Adam Skelos took to using a “burner” phone, the complaint says, and told his father he wanted them to speak through a FaceTime video call in an apparent effort to avoid detection. They also used coded language at times.
At one point, Adam Skelos was recorded telling a Senate staff member of his frustration in not being able to speak openly to his father on the phone, noting that he could not “just send smoke signals or a little pigeon” carrying a message.
The 43-page complaint, sworn out by Paul M. Takla, a special agent for the Federal Bureau of Investigation, outlines a five-year scheme to “monetize” the senator’s official position; it also lays bare the extent to which a father sought to use his position to help his son.
The charges accuse the two men of extorting payments through a real estate developer, Glenwood Management, based on Long Island, and the environmental company, AbTech Industries, in Scottsdale, Ariz., with the expectation that the money paid to Adam Skelos — nearly $220,000 in total — would influence his father’s actions.
Glenwood, one of the state’s most prolific campaign donors, had ties to AbTech through investments in the environmental firm’s parent company by Glenwood’s founding family and a senior executive.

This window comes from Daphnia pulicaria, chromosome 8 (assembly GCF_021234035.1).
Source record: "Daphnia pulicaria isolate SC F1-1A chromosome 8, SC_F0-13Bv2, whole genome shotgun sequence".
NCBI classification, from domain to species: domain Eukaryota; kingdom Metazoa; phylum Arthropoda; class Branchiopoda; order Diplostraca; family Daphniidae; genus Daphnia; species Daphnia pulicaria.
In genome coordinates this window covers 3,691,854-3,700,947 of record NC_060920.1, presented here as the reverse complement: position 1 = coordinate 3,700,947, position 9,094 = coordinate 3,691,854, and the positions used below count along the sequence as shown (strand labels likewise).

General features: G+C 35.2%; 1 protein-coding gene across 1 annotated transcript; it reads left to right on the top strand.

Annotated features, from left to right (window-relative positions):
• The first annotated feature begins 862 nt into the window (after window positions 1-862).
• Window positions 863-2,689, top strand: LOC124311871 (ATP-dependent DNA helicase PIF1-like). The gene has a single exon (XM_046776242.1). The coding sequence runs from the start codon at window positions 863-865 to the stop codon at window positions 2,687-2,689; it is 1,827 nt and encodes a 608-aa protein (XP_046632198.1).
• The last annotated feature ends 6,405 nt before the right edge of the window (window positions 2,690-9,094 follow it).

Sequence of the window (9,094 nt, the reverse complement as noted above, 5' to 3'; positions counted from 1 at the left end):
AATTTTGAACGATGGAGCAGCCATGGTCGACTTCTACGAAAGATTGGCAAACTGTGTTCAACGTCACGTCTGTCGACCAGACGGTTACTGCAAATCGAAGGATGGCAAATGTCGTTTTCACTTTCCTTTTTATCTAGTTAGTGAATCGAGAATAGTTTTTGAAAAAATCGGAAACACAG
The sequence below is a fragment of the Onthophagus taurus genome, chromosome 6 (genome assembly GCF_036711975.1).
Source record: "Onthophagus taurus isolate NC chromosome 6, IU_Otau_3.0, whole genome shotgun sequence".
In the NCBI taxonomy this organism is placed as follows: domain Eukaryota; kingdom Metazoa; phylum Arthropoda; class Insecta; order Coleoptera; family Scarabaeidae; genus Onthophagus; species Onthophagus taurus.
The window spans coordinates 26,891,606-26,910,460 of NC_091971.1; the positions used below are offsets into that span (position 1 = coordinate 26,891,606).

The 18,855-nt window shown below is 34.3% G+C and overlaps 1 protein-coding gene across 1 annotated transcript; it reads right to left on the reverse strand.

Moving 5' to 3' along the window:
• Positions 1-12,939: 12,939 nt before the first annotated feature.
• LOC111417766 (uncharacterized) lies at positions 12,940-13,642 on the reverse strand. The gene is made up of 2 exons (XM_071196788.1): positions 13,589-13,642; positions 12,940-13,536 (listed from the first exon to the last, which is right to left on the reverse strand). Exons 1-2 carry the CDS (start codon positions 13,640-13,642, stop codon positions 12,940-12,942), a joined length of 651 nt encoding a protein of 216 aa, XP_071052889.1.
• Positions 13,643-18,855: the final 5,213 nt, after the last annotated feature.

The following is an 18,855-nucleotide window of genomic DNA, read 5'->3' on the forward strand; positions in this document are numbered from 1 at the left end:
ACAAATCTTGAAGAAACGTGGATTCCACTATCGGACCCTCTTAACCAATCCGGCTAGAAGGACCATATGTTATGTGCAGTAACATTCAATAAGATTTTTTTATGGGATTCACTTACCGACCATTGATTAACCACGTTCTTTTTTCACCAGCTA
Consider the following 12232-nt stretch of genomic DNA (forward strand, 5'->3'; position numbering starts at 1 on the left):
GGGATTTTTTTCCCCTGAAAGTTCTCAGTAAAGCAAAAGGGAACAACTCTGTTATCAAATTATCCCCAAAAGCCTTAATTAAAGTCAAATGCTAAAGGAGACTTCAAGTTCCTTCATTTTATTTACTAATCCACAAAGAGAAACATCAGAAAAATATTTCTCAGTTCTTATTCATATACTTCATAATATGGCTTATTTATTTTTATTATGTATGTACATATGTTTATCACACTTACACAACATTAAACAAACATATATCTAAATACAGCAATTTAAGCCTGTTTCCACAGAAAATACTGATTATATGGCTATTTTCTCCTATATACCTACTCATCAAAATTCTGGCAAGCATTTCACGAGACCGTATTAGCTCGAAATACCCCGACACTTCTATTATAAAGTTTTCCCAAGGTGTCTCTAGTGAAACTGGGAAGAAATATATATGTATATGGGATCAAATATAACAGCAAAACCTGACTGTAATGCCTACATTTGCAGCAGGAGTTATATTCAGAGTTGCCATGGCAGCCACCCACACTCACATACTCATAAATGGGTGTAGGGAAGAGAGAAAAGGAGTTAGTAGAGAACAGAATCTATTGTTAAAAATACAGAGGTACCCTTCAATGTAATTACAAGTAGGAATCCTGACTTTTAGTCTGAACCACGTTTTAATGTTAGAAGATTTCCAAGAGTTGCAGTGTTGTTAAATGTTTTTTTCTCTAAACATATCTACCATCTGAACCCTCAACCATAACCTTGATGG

The accusations in the complaint portray Senator Skelos as a man who, when it came to his son, was not shy about twisting arms, even in situations that might give other arm-twisters pause.
Seeking to help his son, Senator Skelos turned to the executive at Glenwood, which develops rental apartments in New York City and has much at stake when it comes to real estate legislation in Albany. The senator urged him to direct business to his son, who sold title insurance.
After much prodding, the executive, Charles C. Dorego, engineered a $20,000 payment to Adam Skelos from a title insurance company even though he did no work for the money. But far more lucrative was a consultant position that Mr. Dorego arranged for Adam Skelos at AbTech, which seeks government contracts to treat storm water. (Mr. Dorego is not identified by name in the complaint, but referred to only as CW-1, for Cooperating Witness 1.)
Senator Skelos appeared to take an active interest in his son’s new line of work. Adam Skelos sent him several drafts of his consulting agreement with AbTech, the complaint says, as well as the final deal that was struck.
“Mazel tov,” his father replied.
Senator Skelos sent relevant news articles to his son, including one about a sewage leak near Albany. When AbTech wanted to seek government contracts after Hurricane Sandy, the senator got on a conference call with his son and an AbTech executive, Bjornulf White, and offered advice. (Like Mr. Dorego, Mr. White is not named in the complaint, but referred to as CW-2.)
The assistance paid off: With the senator’s help, AbTech secured a contract worth up to $12 million from Nassau County, a big break for a struggling small business.
But the money was slow to materialize. The senator expressed impatience with county officials.
Adam Skelos, in a phone call with Mr. White in late December, suggested that his father would seek to punish the county. “I tell you this, the state is not going to do a [expletive] thing for the county,” he said.